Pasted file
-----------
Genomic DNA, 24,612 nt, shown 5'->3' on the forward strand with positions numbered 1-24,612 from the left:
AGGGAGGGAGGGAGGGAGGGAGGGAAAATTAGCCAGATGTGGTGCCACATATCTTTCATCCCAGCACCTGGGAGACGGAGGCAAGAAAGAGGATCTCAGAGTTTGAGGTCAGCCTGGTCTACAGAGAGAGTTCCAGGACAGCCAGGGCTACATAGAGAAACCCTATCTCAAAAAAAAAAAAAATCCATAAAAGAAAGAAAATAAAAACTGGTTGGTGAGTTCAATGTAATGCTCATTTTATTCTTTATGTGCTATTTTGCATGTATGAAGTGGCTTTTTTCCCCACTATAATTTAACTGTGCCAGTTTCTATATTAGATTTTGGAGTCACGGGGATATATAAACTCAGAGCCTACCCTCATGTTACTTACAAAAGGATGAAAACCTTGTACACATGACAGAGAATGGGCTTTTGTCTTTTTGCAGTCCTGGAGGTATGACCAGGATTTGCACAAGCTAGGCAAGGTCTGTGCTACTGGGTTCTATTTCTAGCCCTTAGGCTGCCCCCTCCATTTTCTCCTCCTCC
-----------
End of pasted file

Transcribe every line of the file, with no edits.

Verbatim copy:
Genomic DNA, 24,612 nt, shown 5'->3' on the forward strand with positions numbered 1-24,612 from the left:
AGGGAGGGAGGGAGGGAGGGAGGGAAAATTAGCCAGATGTGGTGCCACATATCTTTCATCCCAGCACCTGGGAGACGGAGGCAAGAAAGAGGATCTCAGAGTTTGAGGTCAGCCTGGTCTACAGAGAGAGTTCCAGGACAGCCAGGGCTACATAGAGAAACCCTATCTCAAAAAAAAAAAAAATCCATAAAAGAAAGAAAATAAAAACTGGTTGGTGAGTTCAATGTAATGCTCATTTTATTCTTTATGTGCTATTTTGCATGTATGAAGTGGCTTTTTTCCCCACTATAATTTAACTGTGCCAGTTTCTATATTAGATTTTGGAGTCACGGGGATATATAAACTCAGAGCCTACCCTCATGTTACTTACAAAAGGATGAAAACCTTGTACACATGACAGAGAATGGGCTTTTGTCTTTTTGCAGTCCTGGAGGTATGACCAGGATTTGCACAAGCTAGGCAAGGTCTGTGCTACTGGGTTCTATTTCTAGCCCTTAGGCTGCCCCCTCCATTTTCTCCTCCTCC